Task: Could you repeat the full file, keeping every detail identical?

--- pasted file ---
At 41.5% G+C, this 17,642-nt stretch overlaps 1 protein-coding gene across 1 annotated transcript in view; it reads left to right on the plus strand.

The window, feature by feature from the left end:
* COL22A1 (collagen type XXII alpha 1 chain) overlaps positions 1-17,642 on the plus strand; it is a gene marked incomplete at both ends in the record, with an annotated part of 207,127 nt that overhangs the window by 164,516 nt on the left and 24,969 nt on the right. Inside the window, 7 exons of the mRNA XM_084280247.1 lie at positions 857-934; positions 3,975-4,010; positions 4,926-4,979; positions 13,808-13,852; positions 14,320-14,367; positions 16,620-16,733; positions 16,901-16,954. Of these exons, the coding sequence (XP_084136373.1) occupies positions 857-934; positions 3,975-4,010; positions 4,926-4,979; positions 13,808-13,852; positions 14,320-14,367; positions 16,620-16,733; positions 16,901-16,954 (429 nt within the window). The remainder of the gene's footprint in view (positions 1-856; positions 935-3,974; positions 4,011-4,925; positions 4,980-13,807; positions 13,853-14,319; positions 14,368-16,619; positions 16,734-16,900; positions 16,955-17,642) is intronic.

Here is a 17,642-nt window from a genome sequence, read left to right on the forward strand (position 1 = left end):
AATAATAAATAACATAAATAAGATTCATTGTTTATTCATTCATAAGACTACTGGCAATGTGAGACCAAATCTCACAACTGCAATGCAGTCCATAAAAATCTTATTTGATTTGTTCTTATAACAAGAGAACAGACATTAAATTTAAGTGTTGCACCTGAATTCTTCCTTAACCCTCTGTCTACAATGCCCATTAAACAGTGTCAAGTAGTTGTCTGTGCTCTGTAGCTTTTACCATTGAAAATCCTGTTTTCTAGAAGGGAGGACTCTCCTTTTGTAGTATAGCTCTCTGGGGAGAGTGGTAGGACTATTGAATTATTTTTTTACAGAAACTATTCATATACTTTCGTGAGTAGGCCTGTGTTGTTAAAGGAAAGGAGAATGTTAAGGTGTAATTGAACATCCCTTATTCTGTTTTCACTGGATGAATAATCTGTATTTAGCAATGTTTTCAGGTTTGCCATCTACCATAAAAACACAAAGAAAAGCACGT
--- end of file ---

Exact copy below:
At 41.5% G+C, this 17,642-nt stretch overlaps 1 protein-coding gene across 1 annotated transcript in view; it reads left to right on the plus strand.

The window, feature by feature from the left end:
* COL22A1 (collagen type XXII alpha 1 chain) overlaps positions 1-17,642 on the plus strand; it is a gene marked incomplete at both ends in the record, with an annotated part of 207,127 nt that overhangs the window by 164,516 nt on the left and 24,969 nt on the right. Inside the window, 7 exons of the mRNA XM_084280247.1 lie at positions 857-934; positions 3,975-4,010; positions 4,926-4,979; positions 13,808-13,852; positions 14,320-14,367; positions 16,620-16,733; positions 16,901-16,954. Of these exons, the coding sequence (XP_084136373.1) occupies positions 857-934; positions 3,975-4,010; positions 4,926-4,979; positions 13,808-13,852; positions 14,320-14,367; positions 16,620-16,733; positions 16,901-16,954 (429 nt within the window). The remainder of the gene's footprint in view (positions 1-856; positions 935-3,974; positions 4,011-4,925; positions 4,980-13,807; positions 13,853-14,319; positions 14,368-16,619; positions 16,734-16,900; positions 16,955-17,642) is intronic.

Here is a 17,642-nt window from a genome sequence, read left to right on the forward strand (position 1 = left end):
AATAATAAATAACATAAATAAGATTCATTGTTTATTCATTCATAAGACTACTGGCAATGTGAGACCAAATCTCACAACTGCAATGCAGTCCATAAAAATCTTATTTGATTTGTTCTTATAACAAGAGAACAGACATTAAATTTAAGTGTTGCACCTGAATTCTTCCTTAACCCTCTGTCTACAATGCCCATTAAACAGTGTCAAGTAGTTGTCTGTGCTCTGTAGCTTTTACCATTGAAAATCCTGTTTTCTAGAAGGGAGGACTCTCCTTTTGTAGTATAGCTCTCTGGGGAGAGTGGTAGGACTATTGAATTATTTTTTTACAGAAACTATTCATATACTTTCGTGAGTAGGCCTGTGTTGTTAAAGGAAAGGAGAATGTTAAGGTGTAATTGAACATCCCTTATTCTGTTTTCACTGGATGAATAATCTGTATTTAGCAATGTTTTCAGGTTTGCCATCTACCATAAAAACACAAAGAAAAGCACGT